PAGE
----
And at the end of the day, it all comes back to valu­ing human dignity.

     
  • Goodbye Vancouver, See you later New York, Hello Nairobi!

    3:58 pm on September 23, 2012 | 2 comments Permalink | Reply
    Tags: , , personal

    2012 has been my year of being in between sto­ries.  A process that involves embrac­ing uncer­tainty to explore pos­si­bil­ity, con­stant iter­a­tion in future plans, pack­ing and repack­ing my belong­ings into two lug­gages, mov­ing between con­ti­nents and try­ing to make some sense out the dis­ori­en­tat­ing dance of the famil­iar and unfamiliar.

    In the begin­ning of the year, I left my job with the inten­tion of begin­ning a new adven­ture. It wasn’t an easy deci­sion. It was espe­cially hard as I had grown to deeply respect my com­pany and had men­tors at the firm that I still trea­sure to this day. But there was this nag­ging lit­tle voice inside of me that pushed to me to leap. To be bold and pur­sue my inter­ests: one that thrives in the inter­sec­tion of impact invest­ing, design think­ing and change.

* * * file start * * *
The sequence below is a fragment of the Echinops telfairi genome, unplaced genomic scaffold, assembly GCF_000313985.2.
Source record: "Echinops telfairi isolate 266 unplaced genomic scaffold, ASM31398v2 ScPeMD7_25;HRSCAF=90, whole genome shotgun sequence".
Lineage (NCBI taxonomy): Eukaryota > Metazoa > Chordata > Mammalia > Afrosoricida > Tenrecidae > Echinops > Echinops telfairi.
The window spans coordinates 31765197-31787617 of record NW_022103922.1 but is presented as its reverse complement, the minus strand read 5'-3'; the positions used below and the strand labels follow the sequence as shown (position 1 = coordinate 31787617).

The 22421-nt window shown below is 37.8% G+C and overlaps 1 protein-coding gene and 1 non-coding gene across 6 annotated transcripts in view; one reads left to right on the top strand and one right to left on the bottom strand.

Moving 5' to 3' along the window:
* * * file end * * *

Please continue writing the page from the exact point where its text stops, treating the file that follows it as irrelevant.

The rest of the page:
Once in a while it really hits peo­ple that they don’t have to expe­ri­ence the world in the way they have been told to.” –Alan Keightley